So here is a project – the proposed Field House – that is not even mentioned in the current OCP, that has suddenly been catapulted out of the blue into the Strategic Plan. To reinforce just how disjointed the Town’s planning and budgeting processes are, this Field House project is not mentioned anywhere in the 10-year Capital Budget (2020 – 2029) approved by Council this past February.
Nor have we seen, heard or read any evidence of community consultation about the need for and relative importance of this proposed Field House project, and taxpayer appetite to pay for its share of construction, risk, and operation, and potential downstream implications.
Lastly, where is the joint planning with the Regional District of Nanaimo (RDN) which is responsible for major capital projects serving the shared recreation needs of our wider community (like the arena, pool, parks)? Why isn’t the RDN, the more relevant municipal government, applying for these recreation infrastructure improvement grants? And, where is the comparative analysis of an obvious alternative – investing instead in the playing fields at any or all of QB’s four schools, coordinated with School District 69?
Memorial Avenue / Hwy 19A (Waterfront) Roundabout
In a June 2020 article specifically about this project, Second Opinion QB reported that IF the community at large considered the current T-intersection to be an unacceptable public safety hazard, one would expect to see it prominently featured in the Town’s Official Community Plan updated in 2018. But the only mentions are vague references to traffic control, not to any potential solutions: “it is anticipated that the need for traffic control of the intersection will require careful management of both vehicular and pedestrian traffic” and, one of the objectives for the waterfront is to “reduce traffic volume and speed along the waterfront.”
We also noted that, even if the roundabout was just a new infatuation of the current Council and senior management, it would then warrant high priority in their current Strategic Plan 2019 – 2022. In that  document, the proposed waterfront roundabout does get mentioned – but only as one on a list of ten “community amenities and infrastructure upgrades that should be explored as resources permit.” Not exactly a resounding urgency in that Plan either. Nor were the alternate possible upgrades – ranging from cross-walk lighting to reduced speed limits, re-routing of traffic or a simple traffic light – even mentioned, much less decided.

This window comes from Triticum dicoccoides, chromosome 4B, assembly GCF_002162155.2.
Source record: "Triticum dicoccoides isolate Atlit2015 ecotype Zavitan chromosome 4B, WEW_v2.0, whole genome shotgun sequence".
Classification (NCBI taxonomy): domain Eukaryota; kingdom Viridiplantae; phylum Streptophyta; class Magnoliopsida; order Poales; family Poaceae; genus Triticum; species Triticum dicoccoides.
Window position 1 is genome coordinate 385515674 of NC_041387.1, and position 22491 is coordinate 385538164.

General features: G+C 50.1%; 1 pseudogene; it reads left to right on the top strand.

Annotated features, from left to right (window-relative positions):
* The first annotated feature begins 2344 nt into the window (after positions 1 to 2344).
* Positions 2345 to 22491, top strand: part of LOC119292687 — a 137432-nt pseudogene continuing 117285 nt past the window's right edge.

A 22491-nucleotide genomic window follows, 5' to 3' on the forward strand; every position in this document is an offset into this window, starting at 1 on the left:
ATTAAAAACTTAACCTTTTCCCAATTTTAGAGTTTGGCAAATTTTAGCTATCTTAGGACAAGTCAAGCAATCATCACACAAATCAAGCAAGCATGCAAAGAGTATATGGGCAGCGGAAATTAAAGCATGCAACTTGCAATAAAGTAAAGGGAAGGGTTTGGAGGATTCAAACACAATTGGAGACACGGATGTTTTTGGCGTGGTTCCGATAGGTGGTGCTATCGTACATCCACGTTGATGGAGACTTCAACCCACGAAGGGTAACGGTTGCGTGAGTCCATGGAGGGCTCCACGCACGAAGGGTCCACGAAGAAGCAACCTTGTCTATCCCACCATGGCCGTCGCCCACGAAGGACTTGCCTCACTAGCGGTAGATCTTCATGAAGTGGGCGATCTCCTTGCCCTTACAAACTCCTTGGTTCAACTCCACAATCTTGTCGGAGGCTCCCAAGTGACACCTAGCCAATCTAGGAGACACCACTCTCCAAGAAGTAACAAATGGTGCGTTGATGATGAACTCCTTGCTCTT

Yet somehow, a roundabout at the QB Waterfront is still parked in the Town budget, along with a mythical expectation of grant funding (see related article in this issue, Busting myth about proposed Waterfront roundabout funding).
In July 2020, CAO Daniel Sailland reported, as part of his Strategic Plan Update to Council, “the roundabout [plan?] is being finalized in coordination with Shell [gas station].” It seems rather hasty and/or late in the game to be negotiating with this major nearby affected property and business owner.
It’s not clear what discussions ensued in the in-camera August 31, 2020 strategic planning workshop of the three (not five) Council members and senior staff, but the Memorial Waterfront Roundabout project is completely missing from the list of “updated corporate priorities for the September 2020 to January 2023 time period” in CAO Sailland’s workshop report submitted to Council on September 16, 2020.
Qualicum Beach has a Strategic Plan for the 2019 – 2022 period which is reviewed annually and amended.
Readers are encouraged to refer to the current 2018 Official Community Plan (OCP), available at https://www.qualicumbeach.com/ocp and the current Strategic Plan 2019 – 2022 available at https://www.qualicumbeach.com/strategic_plan
At the July 15, 2020 Qualicum Beach Council meeting, Town CAO Daniel Sailland presented a progress report on the status of each of the seven Strategic Initiatives in the Strategic Plan. His slide presentation is attached to the Agenda for the meeting, and his full presentation including discussion with Council is available on the Meeting video.